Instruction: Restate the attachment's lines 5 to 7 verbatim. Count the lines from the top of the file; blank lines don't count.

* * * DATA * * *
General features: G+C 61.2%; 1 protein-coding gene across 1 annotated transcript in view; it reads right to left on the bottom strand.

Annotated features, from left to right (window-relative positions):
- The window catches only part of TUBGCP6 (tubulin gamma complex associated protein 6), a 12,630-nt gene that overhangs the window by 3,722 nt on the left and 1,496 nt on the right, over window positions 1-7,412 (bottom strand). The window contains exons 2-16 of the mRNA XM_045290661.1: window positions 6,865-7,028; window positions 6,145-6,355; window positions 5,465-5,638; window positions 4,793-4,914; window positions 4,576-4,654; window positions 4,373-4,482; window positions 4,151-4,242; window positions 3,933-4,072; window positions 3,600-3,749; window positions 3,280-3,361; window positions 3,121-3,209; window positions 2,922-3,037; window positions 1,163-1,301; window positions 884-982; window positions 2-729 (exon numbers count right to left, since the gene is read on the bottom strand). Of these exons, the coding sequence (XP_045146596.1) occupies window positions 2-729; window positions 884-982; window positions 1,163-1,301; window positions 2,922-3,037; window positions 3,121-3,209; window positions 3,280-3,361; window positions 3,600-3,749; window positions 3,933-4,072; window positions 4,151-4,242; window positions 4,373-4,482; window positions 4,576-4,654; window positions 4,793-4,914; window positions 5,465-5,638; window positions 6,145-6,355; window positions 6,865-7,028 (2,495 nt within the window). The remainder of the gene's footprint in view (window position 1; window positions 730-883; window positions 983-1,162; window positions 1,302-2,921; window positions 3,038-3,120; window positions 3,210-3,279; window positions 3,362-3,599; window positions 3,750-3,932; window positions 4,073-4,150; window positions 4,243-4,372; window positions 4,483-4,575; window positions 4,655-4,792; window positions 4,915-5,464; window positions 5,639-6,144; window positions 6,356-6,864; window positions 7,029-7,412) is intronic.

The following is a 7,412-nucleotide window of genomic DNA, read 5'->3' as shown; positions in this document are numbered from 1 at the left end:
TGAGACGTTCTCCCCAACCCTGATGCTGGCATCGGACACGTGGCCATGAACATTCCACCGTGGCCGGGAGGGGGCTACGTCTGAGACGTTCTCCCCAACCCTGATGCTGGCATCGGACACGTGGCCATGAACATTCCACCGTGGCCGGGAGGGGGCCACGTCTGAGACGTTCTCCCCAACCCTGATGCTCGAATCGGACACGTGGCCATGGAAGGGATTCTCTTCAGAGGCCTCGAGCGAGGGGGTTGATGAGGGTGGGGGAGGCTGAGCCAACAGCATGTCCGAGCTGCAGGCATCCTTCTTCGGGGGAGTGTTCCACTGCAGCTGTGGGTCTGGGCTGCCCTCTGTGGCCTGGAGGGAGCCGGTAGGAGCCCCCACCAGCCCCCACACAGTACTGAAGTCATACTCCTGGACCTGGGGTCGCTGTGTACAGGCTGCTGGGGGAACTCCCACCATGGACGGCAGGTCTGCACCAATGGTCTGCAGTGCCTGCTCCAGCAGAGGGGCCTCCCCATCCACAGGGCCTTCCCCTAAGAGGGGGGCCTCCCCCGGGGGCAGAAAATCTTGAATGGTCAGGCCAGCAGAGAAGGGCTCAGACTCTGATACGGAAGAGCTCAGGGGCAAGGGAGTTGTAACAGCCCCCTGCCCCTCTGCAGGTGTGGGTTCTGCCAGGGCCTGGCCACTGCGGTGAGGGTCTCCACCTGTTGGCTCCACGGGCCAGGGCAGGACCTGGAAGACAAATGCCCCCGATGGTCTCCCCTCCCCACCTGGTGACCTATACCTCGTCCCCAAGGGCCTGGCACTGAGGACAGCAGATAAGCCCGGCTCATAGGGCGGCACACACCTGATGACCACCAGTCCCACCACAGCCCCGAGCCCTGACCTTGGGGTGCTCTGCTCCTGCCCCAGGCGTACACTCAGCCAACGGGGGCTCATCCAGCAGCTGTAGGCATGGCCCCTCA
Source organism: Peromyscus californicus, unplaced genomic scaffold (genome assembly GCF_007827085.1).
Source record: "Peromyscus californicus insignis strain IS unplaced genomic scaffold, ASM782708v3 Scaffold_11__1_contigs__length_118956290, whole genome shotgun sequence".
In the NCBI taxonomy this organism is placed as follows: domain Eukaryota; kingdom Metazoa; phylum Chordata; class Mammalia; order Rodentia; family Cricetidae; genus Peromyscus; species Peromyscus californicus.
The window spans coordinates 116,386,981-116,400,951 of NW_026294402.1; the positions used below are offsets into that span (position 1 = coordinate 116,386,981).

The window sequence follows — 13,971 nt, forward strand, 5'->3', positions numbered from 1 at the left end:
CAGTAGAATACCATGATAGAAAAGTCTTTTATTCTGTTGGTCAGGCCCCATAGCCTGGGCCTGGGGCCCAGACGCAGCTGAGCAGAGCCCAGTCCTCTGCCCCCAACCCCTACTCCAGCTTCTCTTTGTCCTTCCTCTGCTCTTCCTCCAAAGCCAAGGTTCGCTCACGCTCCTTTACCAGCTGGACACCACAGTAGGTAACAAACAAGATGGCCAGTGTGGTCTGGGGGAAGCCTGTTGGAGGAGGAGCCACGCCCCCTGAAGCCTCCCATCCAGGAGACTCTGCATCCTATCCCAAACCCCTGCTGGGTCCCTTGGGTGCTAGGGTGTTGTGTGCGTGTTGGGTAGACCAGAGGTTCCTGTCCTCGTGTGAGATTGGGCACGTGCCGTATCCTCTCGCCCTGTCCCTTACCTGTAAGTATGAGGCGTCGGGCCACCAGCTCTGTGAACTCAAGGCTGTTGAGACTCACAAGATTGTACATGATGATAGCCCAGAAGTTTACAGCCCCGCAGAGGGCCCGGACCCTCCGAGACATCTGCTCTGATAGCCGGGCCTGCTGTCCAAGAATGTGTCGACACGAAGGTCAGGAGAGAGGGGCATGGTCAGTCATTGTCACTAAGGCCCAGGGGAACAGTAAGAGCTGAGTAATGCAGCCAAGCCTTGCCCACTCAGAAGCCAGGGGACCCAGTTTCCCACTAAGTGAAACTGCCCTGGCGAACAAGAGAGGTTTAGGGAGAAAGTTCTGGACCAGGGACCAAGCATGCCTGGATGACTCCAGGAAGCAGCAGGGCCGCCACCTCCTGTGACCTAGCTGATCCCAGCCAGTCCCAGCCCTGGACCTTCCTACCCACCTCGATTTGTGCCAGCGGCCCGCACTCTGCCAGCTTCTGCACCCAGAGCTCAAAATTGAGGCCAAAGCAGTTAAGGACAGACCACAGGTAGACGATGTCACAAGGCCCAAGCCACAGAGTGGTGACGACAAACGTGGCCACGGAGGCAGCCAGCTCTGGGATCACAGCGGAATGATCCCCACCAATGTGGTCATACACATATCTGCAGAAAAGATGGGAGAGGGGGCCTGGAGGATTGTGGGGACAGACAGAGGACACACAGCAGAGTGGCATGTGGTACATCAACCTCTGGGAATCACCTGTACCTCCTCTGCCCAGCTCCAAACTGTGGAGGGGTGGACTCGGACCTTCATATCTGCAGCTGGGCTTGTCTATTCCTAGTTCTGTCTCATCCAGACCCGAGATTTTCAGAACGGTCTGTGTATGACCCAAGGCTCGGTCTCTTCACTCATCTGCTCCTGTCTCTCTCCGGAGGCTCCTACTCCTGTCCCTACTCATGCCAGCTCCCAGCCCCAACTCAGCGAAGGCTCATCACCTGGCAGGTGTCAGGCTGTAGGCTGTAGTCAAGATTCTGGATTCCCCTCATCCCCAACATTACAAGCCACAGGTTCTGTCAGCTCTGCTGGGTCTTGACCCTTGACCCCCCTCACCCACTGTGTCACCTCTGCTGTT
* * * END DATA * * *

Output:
TGAGACGTTCTCCCCAACCCTGATGCTGGCATCGGACACGTGGCCATGAACATTCCACCGTGGCCGGGAGGGGGCTACGTCTGAGACGTTCTCCCCAACCCTGATGCTGGCATCGGACACGTGGCCATGAACATTCCACCGTGGCCGGGAGGGGGCCACGTCTGAGACGTTCTCCCCAACCCTGATGCTCGAATCGGACACGTGGCCATGGAAGGGATTCTCTTCAGAGGCCTCGAGCGAGGGGGTTGATGAGGGTGGGGGAGGCTGAGCCAACAGCATGTCCGAGCTGCAGGCATCCTTCTTCGGGGGAGTGTTCCACTGCAGCTGTGGGTCTGGGCTGCCCTCTGTGGCCTGGAGGGAGCCGGTAGGAGCCCCCACCAGCCCCCACACAGTACTGAAGTCATACTCCTGGACCTGGGGTCGCTGTGTACAGGCTGCTGGGGGAACTCCCACCATGGACGGCAGGTCTGCACCAATGGTCTGCAGTGCCTGCTCCAGCAGAGGGGCCTCCCCATCCACAGGGCCTTCCCCTAAGAGGGGGGCCTCCCCCGGGGGCAGAAAATCTTGAATGGTCAGGCCAGCAGAGAAGGGCTCAGACTCTGATACGGAAGAGCTCAGGGGCAAGGGAGTTGTAACAGCCCCCTGCCCCTCTGCAGGTGTGGGTTCTGCCAGGGCCTGGCCACTGCGGTGAGGGTCTCCACCTGTTGGCTCCACGGGCCAGGGCAGGACCTGGAAGACAAATGCCCCCGATGGTCTCCCCTCCCCACCTGGTGACCTATACCTCGTCCCCAAGGGCCTGGCACTGAGGACAGCAGATAAGCCCGGCTCATAGGGCGGCACACACCTGATGACCACCAGTCCCACCACAGCCCCGAGCCCTGACCTTGGGGTGCTCTGCTCCTGCCCCAGGCGTACACTCAGCCAACGGGGGCTCATCCAGCAGCTGTAGGCATGGCCCCTCA
Source organism: Peromyscus californicus, unplaced genomic scaffold (genome assembly GCF_007827085.1).
Source record: "Peromyscus californicus insignis strain IS unplaced genomic scaffold, ASM782708v3 Scaffold_11__1_contigs__length_118956290, whole genome shotgun sequence".